Mythic Monday: Origins of the Fey

In recent weeks there have been posts on how the cosmology I'm using in Gothic Greyhawk simplifies the AD&D cosmology - there's a place for Law (the divine realms), a place for Chaos (the Elemental plane and the Abyss), a place of magic (Fairy), and an underworld for the dead - instead of 50+ planes.  Readers voted that the Realm of Fairy should have strong ties to Celtic folklore.   As I've been pondering the fairy folklore of Ireland and the British Isles, one thing has become abundantly clear - the imputed origins for fairies are really muddled!

Here's a brief survey of the  theories and then some notes on incorporating it into a D&D campaign.

Spirits of the Dead
Many creatures considered as fairies and having a role in the folklore seem to be ghosts!  Drowning water fairies like Jenny Greenteeth or Peg Powler were often maidens that turned into fairies/ghosts after drowning themselves.  The unseelie host (the Sluagh) was peopled by dead spirits, and many versions of the Wild Hunt include the dead as well.  (It was the pagan dead or the unbaptised that was at risk of going to Fairy...)

Old Gods
Pre-Christian gods and nature spirits that lost their jobs with the coming of Christianity found new work as characters in fairy folklore.  Creatures like the Brown Man and the Green Man, with their fertility roles, the Lord of the Wild Hunt, and some of the water lords like Manannan mac Lir were gods in earlier traditions.

Fallen Angels
This origin is fairly interesting - the idea that when the rebel angels were thrown out of heaven, quite a few stragglers didn't make it to hell, but weren't admitted back to heaven, either, and were forced to find a new place to new live.  They came to earth and became the supernatural Sidhe.  The idea of fairies making a tithe to Hell shows up from time to time as well.  Could these fallen angels be echoes of the Nephilim stories?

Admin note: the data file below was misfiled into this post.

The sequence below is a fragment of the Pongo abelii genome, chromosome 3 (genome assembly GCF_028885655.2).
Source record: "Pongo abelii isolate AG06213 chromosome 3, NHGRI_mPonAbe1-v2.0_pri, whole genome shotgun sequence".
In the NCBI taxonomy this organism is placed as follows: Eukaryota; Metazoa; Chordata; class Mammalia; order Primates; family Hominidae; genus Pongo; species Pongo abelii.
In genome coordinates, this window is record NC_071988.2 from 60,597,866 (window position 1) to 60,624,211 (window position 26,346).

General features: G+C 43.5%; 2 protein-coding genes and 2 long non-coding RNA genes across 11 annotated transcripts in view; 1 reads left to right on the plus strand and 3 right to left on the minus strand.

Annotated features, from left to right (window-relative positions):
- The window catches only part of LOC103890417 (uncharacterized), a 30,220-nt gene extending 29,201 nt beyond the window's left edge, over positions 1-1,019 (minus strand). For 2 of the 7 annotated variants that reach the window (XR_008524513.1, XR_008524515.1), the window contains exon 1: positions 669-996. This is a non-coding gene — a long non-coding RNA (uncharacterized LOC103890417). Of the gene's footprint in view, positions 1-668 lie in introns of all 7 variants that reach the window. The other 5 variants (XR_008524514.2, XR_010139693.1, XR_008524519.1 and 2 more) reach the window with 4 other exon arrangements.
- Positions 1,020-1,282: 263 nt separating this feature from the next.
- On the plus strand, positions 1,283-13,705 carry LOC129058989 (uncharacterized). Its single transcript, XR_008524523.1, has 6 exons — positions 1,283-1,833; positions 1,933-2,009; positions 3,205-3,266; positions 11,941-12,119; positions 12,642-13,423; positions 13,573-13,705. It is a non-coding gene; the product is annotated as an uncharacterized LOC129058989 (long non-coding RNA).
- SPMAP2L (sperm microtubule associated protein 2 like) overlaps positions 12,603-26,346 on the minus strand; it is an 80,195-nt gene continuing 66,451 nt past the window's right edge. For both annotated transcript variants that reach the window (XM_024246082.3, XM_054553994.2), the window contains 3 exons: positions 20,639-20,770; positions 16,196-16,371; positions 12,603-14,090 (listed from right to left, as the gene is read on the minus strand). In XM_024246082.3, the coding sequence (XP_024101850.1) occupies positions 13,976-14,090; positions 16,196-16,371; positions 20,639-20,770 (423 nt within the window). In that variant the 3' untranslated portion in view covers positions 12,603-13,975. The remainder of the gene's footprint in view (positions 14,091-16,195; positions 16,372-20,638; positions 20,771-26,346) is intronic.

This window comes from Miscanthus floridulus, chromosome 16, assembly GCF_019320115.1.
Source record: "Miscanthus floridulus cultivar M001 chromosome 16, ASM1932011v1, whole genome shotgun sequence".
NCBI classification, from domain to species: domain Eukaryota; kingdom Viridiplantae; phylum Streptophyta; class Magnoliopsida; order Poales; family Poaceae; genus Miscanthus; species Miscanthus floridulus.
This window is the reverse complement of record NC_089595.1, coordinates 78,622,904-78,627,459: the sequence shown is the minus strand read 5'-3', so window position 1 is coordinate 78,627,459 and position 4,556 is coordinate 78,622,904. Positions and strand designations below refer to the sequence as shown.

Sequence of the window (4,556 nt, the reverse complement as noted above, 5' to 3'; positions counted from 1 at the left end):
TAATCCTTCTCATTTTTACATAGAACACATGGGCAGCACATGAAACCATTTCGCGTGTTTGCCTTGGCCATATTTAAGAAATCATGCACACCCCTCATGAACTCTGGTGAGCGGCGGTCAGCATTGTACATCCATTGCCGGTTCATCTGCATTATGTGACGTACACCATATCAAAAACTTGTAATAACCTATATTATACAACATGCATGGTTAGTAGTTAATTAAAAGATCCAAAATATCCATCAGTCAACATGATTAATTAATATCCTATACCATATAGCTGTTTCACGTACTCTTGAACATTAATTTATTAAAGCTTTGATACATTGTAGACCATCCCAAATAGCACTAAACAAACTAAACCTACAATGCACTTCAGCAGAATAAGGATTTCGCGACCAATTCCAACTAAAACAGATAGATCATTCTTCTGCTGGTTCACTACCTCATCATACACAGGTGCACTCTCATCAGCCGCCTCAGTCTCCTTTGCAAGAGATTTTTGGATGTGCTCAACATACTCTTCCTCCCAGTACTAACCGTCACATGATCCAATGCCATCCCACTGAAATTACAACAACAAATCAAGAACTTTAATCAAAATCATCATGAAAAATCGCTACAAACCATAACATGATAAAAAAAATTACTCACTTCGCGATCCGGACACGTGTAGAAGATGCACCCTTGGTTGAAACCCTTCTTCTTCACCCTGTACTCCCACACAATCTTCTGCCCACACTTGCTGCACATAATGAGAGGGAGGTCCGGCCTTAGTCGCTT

This isn't an ancient origin, but more of a reminder that one aspect of the fairy folklore - the abduction experience - mirrors modern alien abduction stories.  (Thanks Trey for pointing out Keel's theory on ultraterrestrials as a catchall for faries, demons and aliens).

Conquered Primitives
Finally, we saw this with last week's article on the Brownie - much of the fairy folklore could be attributed to  memories of primitive, conquered races, that lurked in the nearby wilds, living in mounds and hills, and stealing what they could.

Implications for D&D
I'm beginning to see the Realm of Fairy as a nightmarish place that combines all the worst elements of these origin stories.  I'm thinking this will be the motto of the Queen of Fairy:

Give me your tired, your poor, your huddled masses yearning to breathe free, so they can be turned into monsters...

The wretched refuse of history doesn't find it's way to America, it lands in Fairy and haunts the twilight as a thrall to Chaos.  What ties all these disparate creatures together is the mortal world has passed them by; they are remnants of a bygone age and have accepted a cursed form of immortality as creatures of magic.

The folklore theme, 'fairies fear the church', begins to make sense when you think of them as diminished pagan gods, dead spirits, and the soulless descendants of exiled angels; in game terms, this would be represented as "fairies can be turned by clerics".

Like last week's Brownie, I'll develop additional fairy types in some upcoming weeks (or at least re-envision some of the D&D versions so they cleave closer to the folklore).  For instance, real mermaids drink blood and crash ships!  Wahoo.
Next week:  Ariel, with fangs and a bloodthirst.

Sunday, March 27, 2011

Some Observations on the Treasure by Module list

First off, there was some selection bias in the OSR modules listed - I picked ones I've reviewed, and the reviews were chosen because I've either run them or was most interested in them.  There are a lot of good ones still in the queue (and some I'll wait to review because they might be in the near future campaign).

One thing that jumped out is that OSR modules I chose tend to feature less encounters and gold, with a lower encounter density.  I find this leaves more space in the module for exploration; some of those TSR modules are grind-heavy.  YMMV, but I see this as a good thing.  I've been running an OSR-heavy campaign and my players tell me it's been some of their favorite games - modern publishers are definitely doing something right.